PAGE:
Fans focus on relief pitcher performance because of when those pitchers come into a game. In high leverage situations, each pitch has magnified importance on the game's outcome. Relievers also pitch a small number of innings per season, and a small sample size magnifies their flaws. Here are three bullpen issues that have transpired over the last handful of seasons.
Strike 1: Sticking with Struggling Veterans
During the 2021 season, the Twins signed Alex Colome as a veteran pitcher with a strong track record as a late-inning reliever. Minnesota gave him the bulk of the save opportunities in April, and he proceeded to have one of the worst months of any pitcher in Twins history. He blew three saves while posting an 8.31 ERA and allowing a .952 OPS to opposing batters. The Twins were out of the division race, and Colome's performance was one of the biggest reasons for the team's struggles. It could have been easy for the Twins to cut Colome, but it no longer mattered what he did on a team heading for a last-place finish.
After trading Taylor Rogers, Minnesota expected to get crucial innings from veterans like Emilio Pagan, Tyler Duffey, and Joe Smith. Duffey and Smith struggled significantly, but the team was forced to keep them on the roster until players were acquired at the trade deadline. Pagan continues to get opportunities because he has strong strikeout numbers. However, he has been one of baseball's worst relievers in recent years, and the team has hung on to him for too long.
Strike 2: Short Starts Mean More Bullpen Innings
Minnesota acquired two veteran pitchers to add to the back of the rotation this season, Chris Archer and Dylan Bundy. They are tied for the team lead in games started because the Twins have continued to manage their workload. Archer has averaged just over four innings per start, and he has yet to pitch into the sixth inning. Bundy has averaged 4.91 innings per appearance with four starts of six innings or more. This strategy has kept both players on the field but also puts added pressure on the bullpen.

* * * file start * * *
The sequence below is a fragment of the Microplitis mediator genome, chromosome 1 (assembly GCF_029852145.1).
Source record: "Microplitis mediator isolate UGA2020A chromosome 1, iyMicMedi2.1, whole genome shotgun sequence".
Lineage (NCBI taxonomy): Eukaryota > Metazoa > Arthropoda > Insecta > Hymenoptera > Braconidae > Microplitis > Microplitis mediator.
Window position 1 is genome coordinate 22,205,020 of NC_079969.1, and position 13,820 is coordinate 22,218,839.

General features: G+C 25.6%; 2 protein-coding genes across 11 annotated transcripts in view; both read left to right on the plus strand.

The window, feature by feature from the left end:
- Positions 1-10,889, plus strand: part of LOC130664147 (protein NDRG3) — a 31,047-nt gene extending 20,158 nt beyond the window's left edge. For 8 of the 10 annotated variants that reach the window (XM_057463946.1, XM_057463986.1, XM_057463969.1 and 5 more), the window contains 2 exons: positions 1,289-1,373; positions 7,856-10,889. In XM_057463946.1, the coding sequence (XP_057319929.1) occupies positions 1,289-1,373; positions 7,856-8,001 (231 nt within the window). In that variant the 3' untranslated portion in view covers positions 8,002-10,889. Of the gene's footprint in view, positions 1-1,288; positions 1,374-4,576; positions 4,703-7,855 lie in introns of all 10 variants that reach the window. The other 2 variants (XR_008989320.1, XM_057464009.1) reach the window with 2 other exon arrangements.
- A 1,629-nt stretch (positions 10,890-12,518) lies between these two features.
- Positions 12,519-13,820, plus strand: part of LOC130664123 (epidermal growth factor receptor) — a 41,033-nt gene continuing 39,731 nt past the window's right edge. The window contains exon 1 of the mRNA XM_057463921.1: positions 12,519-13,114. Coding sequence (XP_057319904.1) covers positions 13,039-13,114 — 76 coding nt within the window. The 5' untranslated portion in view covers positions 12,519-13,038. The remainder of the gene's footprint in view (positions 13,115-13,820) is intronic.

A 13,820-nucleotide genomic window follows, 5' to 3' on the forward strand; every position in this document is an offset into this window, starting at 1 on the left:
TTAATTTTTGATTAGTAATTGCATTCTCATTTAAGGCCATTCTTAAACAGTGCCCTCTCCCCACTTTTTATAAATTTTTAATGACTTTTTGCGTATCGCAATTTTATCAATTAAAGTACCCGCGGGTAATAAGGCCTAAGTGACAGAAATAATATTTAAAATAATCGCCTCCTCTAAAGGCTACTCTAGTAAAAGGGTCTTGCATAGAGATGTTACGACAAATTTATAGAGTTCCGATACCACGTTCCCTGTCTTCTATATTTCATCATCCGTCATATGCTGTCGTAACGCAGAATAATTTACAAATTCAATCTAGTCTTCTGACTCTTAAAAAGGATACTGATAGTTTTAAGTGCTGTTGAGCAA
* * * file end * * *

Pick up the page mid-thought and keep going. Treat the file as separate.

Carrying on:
Baseball's evolving usage of starters will continue to have long-term effects on how bullpens are structured. Few teams want their starters to face a line-up for the third time, which results in relievers entering the game in the fifth or sixth inning. When this happens, three or four relievers are asked to finish the game. That scenario can work in a team's favor for one game, but the next day there is a domino effect as the bullpen's backend will need to be exposed even if it is a close game.
Strike 3: Not Addressing the Bullpen in the Offseason
Looking at the Twins' current front office, it is clear that they don't prioritize bullpen acquisitions in the offseason. In 2022, the Twins made Joe Smith their lone free agent addition to the bullpen while also swapping Rogers for Pagan before Opening Day. Last season, Alex Colome and Hansel Robles were acquired on cheap one-year deals, and neither was particularly effective. Luckily, Jhoan Duran emerged as a dominant late-inning option this season, or the team might be in an even more precarious position.
Signing free agent relievers is not an exact science. Some top free agent relievers have become strong contributors recently, while others have faded away. Minnesota's front office hasn't prioritized bullpen acquisitions, so the team was forced to address the relief core at the trade deadline.
In the long run, the Twins need to adjust their relief pitcher philosophy, or these issues will continue to follow the team in the years ahead. Do you think there are any other problems with the team's bullpen? Leave a COMMENT and start the discussion.